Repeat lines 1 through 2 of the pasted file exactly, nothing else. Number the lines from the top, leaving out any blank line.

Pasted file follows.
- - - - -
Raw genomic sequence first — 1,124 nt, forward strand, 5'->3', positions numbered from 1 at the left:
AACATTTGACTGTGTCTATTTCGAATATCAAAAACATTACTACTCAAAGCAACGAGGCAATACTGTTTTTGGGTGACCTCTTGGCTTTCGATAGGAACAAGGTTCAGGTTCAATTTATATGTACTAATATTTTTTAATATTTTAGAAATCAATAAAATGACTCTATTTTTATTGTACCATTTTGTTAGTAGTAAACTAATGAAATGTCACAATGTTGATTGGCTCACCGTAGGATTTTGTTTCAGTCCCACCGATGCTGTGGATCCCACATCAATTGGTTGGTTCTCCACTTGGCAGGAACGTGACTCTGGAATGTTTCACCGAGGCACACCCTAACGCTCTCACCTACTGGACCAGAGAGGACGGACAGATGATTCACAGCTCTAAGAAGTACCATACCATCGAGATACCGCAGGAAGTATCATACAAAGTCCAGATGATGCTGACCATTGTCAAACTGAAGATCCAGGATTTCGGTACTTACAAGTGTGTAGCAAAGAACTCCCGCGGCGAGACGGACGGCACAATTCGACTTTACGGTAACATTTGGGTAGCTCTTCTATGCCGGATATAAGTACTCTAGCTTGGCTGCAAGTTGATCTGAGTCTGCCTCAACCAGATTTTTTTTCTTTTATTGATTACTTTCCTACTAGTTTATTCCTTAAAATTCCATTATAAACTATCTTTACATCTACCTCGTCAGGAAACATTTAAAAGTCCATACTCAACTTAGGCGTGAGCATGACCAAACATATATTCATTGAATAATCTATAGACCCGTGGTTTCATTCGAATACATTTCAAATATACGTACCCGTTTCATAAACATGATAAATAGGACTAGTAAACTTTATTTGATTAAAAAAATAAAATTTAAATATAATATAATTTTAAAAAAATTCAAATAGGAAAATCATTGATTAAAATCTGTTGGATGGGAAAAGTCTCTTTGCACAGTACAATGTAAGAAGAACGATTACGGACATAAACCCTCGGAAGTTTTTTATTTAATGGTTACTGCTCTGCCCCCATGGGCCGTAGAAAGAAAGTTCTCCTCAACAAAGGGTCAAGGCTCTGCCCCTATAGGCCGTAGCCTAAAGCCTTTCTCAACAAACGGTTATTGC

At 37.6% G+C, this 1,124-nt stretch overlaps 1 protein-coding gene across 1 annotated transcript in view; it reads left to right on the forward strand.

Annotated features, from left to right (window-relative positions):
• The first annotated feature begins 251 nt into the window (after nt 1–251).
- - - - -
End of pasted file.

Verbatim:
Raw genomic sequence first — 1,124 nt, forward strand, 5'->3', positions numbered from 1 at the left:
AACATTTGACTGTGTCTATTTCGAATATCAAAAACATTACTACTCAAAGCAACGAGGCAATACTGTTTTTGGGTGACCTCTTGGCTTTCGATAGGAACAAGGTTCAGGTTCAATTTATATGTACTAATATTTTTTAATATTTTAGAAATCAATAAAATGACTCTATTTTTATTGTACCATTTTGTTAGTAGTAAACTAATGAAATGTCACAATGTTGATTGGCTCACCGTAGGATTTTGTTTCAGTCCCACCGATGCTGTGGATCCCACATCAATTGGTTGGTTCTCCACTTGGCAGGAACGTGACTCTGGAATGTTTCACCGAGGCACACCCTAACGCTCTCACCTACTGGACCAGAGAGGACGGACAGATGATTCACAGCTCTAAGAAGTACCATACCATCGAGATACCGCAGGAAGTATCATACAAAGTCCAGATGATGCTGACCATTGTCAAACTGAAGATCCAGGATTTCGGTACTTACAAGTGTGTAGCAAAGAACTCCCGCGGCGAGACGGACGGCACAATTCGACTTTACGGTAACATTTGGGTAGCTCTTCTATGCCGGATATAAGTACTCTAGCTTGGCTGCAAGTTGATCTGAGTCTGCCTCAACCAGATTTTTTTTCTTTTATTGATTACTTTCCTACTAGTTTATTCCTTAAAATTCCATTATAAACTATCTTTACATCTACCTCGTCAGGAAACATTTAAAAGTCCATACTCAACTTAGGCGTGAGCATGACCAAACATATATTCATTGAATAATCTATAGACCCGTGGTTTCATTCGAATACATTTCAAATATACGTACCCGTTTCATAAACATGATAAATAGGACTAGTAAACTTTATTTGATTAAAAAAATAAAATTTAAATATAATATAATTTTAAAAAAATTCAAATAGGAAAATCATTGATTAAAATCTGTTGGATGGGAAAAGTCTCTTTGCACAGTACAATGTAAGAAGAACGATTACGGACATAAACCCTCGGAAGTTTTTTATTTAATGGTTACTGCTCTGCCCCCATGGGCCGTAGAAAGAAAGTTCTCCTCAACAAAGGGTCAAGGCTCTGCCCCTATAGGCCGTAGCCTAAAGCCTTTCTCAACAAACGGTTATTGC